Valsartan is available as tablets containing valsartan 40 mg, 80 mg, 160 mg, or 320 mg. All strengths are packaged in bottles and unit dose blister packages (10 strips of 10 tablets) as described below. Valsartan tablets USP, 40 mg: Yellow colored, oval shaped, biconvex, film coated tablets, debossed with L128 and breakline on one side and 40 on the other side. NDC 62332-044-30    bottle of 30 tablets NDC 62332-044-90    bottle of 90 tablets NDC 62332-044-71    bottle of 500 tablets NDC 62332-044-91    bottle of 1000 tablets NDC 62332-044-10    cartons of 100 (10X10 unit-dose blisters)    Valsartan tablets USP,  80 mg: Pink colored, oval shaped, biconvex, film coated tablets, debossed with L129 on one side and 80 on the other side. NDC 62332-045-30    bottle of 30 tablets NDC 62332-045-90    bottle of 90 tablets NDC 62332-045-71    bottle of 500 tablets NDC 62332-045-91    bottle of 1000 tablets NDC 62332-045-10    cartons of 100 (10X10 unit-dose blisters)    Valsartan tablets USP, 160 mg: Yellow colored, oval shaped, biconvex, film coated tablets, debossed with L130 on one side and 160 on the other side. NDC 62332-046-30    bottle of 30 tablets NDC 62332-046-90   bottle of 90 tablets NDC 62332-046-71    bottle of 500 tablets NDC 62332-046-91    bottle of 1000 tablets NDC 62332-046-10    cartons of 100 (10X10 unit-dose blisters) Valsartan tablets USP, 320 mg: Purple colored, oval shaped, biconvex, film coated tablets, debossed with L127 on one side and 320 on the other side. NDC 62332-047-30    bottle of 30 tablets NDC 62332-047-90    bottle of 90 tablets NDC 62332-047-71    bottle of 500 tablets  NDC 62332-047-91    bottle of 1000 tablets Store at 25°C (77°F); excursions permitted to 15-30°C (59 - 86°F) [see USP Controlled Room Temperature]. Protect from moisture. Dispense in tight container (USP).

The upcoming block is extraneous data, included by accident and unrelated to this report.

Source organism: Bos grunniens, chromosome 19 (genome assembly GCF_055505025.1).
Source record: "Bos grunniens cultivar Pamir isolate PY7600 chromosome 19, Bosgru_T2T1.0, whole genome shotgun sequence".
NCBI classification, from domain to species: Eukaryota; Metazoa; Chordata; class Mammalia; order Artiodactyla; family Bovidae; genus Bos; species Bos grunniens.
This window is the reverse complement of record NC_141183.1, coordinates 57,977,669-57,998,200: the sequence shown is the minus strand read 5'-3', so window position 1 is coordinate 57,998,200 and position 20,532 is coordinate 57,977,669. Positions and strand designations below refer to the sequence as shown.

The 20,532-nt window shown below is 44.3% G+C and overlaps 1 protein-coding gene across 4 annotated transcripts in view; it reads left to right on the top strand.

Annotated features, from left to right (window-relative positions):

Authorization status:
Abbreviated New Drug Application
Authorization number:
45865-114-60

Read the complete document

VALSARTAN- valsartan tablet

Medsource Pharmaceuticals

----------

HIGHLIGHTS OF PRESCRIBING INFORMATION

These highlights do not include all the information needed to use VALSARTAN TABLETS safely and

effectively. See full prescribing information for VALSARTAN TABLETS.